Safety and security: Productivity and Trust
In order to be able to feed ten billion people by 2050, substantial effort will be required from the agriculture and research sectors. Security and safety will play a major role in this, with both food security and food safety being key. In order to ensure food security, productivity and food production levels need to be increased. This can only happen if there is an openness to technological ideas and new technologies are adapted. Food safety is also important for consumers. Their trust must not be shaken by products that endanger either human health or the environment.
Monday, November 22, 2021
According to the latest figures published by the Food and Agricultural Organization (FAO), 800 million people suffered from famine in 2020. This trend is on the rise due to the coronavirus pandemic. Around one-third of the world’s population do not have access to adequate nutrition. Guaranteeing food security is therefore the most fundamental aim of agricultural production worldwide. Owing to the continued strong population growth, the increasing soil erosion, climate change, pest pressure and centers of conflict, the aim of guaranteeing global food security is a herculean task. One that cannot be achieved without using new technologies that allow for larger harvests from smaller land areas and with less water, fertilizer and pesticides being used.
The demands placed upon new technologies are considerable. Not only is the production of a sufficient number of calories important, the safety of people and the environment is also vital. There is a great deal of hope being pinned on green genetic engineering and in particular genome editing. They have the potential to massively improve food security. The rapid cultivation of new and robust varieties is vital in the race against climate change. In addition, researchers are in agreement that genetic engineering is as safe for humans and the environment as conventional plant cultivation methods.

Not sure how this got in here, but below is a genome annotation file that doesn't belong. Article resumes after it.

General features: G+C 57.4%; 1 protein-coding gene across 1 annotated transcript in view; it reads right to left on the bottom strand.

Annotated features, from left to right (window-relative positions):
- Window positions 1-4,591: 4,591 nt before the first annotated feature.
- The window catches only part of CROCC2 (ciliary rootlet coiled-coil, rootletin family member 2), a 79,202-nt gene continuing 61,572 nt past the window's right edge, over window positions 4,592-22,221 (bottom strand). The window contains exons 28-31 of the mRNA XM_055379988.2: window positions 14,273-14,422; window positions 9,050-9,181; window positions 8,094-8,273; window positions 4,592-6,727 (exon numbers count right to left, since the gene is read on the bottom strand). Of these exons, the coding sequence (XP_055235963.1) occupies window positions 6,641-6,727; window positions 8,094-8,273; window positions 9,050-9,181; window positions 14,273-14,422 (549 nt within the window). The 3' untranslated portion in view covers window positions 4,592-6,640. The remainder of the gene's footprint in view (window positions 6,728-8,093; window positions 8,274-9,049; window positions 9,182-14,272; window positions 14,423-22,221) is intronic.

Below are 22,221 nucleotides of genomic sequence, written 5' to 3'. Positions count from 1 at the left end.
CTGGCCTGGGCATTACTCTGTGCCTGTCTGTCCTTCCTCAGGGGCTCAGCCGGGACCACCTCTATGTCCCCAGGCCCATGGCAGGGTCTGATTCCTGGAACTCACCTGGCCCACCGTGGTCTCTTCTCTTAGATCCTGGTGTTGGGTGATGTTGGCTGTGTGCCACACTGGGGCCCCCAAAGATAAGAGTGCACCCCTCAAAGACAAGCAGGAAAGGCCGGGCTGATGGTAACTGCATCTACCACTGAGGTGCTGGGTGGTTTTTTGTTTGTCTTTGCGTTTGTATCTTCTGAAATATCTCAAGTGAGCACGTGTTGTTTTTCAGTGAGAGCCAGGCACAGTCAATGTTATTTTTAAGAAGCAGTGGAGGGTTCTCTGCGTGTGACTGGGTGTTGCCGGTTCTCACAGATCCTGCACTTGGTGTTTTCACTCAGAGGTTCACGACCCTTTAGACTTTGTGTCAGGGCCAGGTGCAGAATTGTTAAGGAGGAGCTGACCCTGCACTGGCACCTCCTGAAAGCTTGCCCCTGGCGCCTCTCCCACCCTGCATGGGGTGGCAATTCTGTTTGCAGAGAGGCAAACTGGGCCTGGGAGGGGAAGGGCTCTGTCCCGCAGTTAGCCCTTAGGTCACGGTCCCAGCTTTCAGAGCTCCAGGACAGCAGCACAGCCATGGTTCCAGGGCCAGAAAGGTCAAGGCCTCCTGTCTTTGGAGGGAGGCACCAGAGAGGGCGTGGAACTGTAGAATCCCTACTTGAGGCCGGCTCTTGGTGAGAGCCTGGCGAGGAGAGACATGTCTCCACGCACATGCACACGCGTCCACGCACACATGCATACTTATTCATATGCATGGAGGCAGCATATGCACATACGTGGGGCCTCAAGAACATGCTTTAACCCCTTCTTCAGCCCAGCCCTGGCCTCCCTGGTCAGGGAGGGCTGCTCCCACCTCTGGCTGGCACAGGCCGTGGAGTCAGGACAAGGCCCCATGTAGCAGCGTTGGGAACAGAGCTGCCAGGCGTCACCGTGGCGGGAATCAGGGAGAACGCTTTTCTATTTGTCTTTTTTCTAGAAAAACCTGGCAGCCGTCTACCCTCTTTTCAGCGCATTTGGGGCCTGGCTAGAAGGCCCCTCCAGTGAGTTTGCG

We will not be able to achieve this in the future without using pesticides. They are becoming more targeted in their effects and thus more environmentally friendly. Banning them from being used in agriculture would cause more uncertainty than it would safety. On the one hand, without pesticides the food loss from the field would increase, which would result in a rise in food insecurity. Pesticides will also secure yields in the future. At the same time, pesticides will continue to undergo intensive testing. They have to meet strict requirements with respect to food safety.
For example, fungicides help to ensure food safety in wheat farming by fighting carcinogenic fungi (mycotoxins) and there protecting consumers. This ensures that only high-quality wheat that does not contain any dangerous toxins from mold fungi is used to produce our daily bread. In this way, pesticides help to ensure food safety. Without pesticides, cleaning agents and disinfectants (biocides) would not be able to be used in food processing processes. They ensure germ-free production, are an active method of preventing diseases and increase the trust that consumers place in food. Ultimately, there is no trust if there is no safety or security.
The reduced use of plant protection products is causing much smaller wheat and rapeseed harvests. A study carried out by Swiss Agricultural Research reveals that such crop failures can only be offset by state subsidies. This is neither sustainable nor resource-efficient.
The economic interdependence of the world has increased greatly over the past years and decades. Due to the brisk trade activity between the continents, invasive plant and animal species are also spreading faster and faster. This can lead to serious problems for native vegetation and agriculture. According to the FOEN, the canton of Ticino is particularly affected.
Invasive pests and plant diseases are among the greatest challenges for biodiversity and agriculture. They often enter Switzerland via travel and imported goods and cause great damage to cultivated and wild plants. Since 2020, the import of plants from non-EU countries is prohibited. However, introduced pests are a worldwide problem.
The Japanese beetle was first discovered in Switzerland in 2017 in Ticino. Now it has made it to the northern side of the Alps. After being found in Basel-Stadt and Solothurn, a larger population of the beetles has been found in Kloten for the first time. They are controlled with traps, but also pesticides.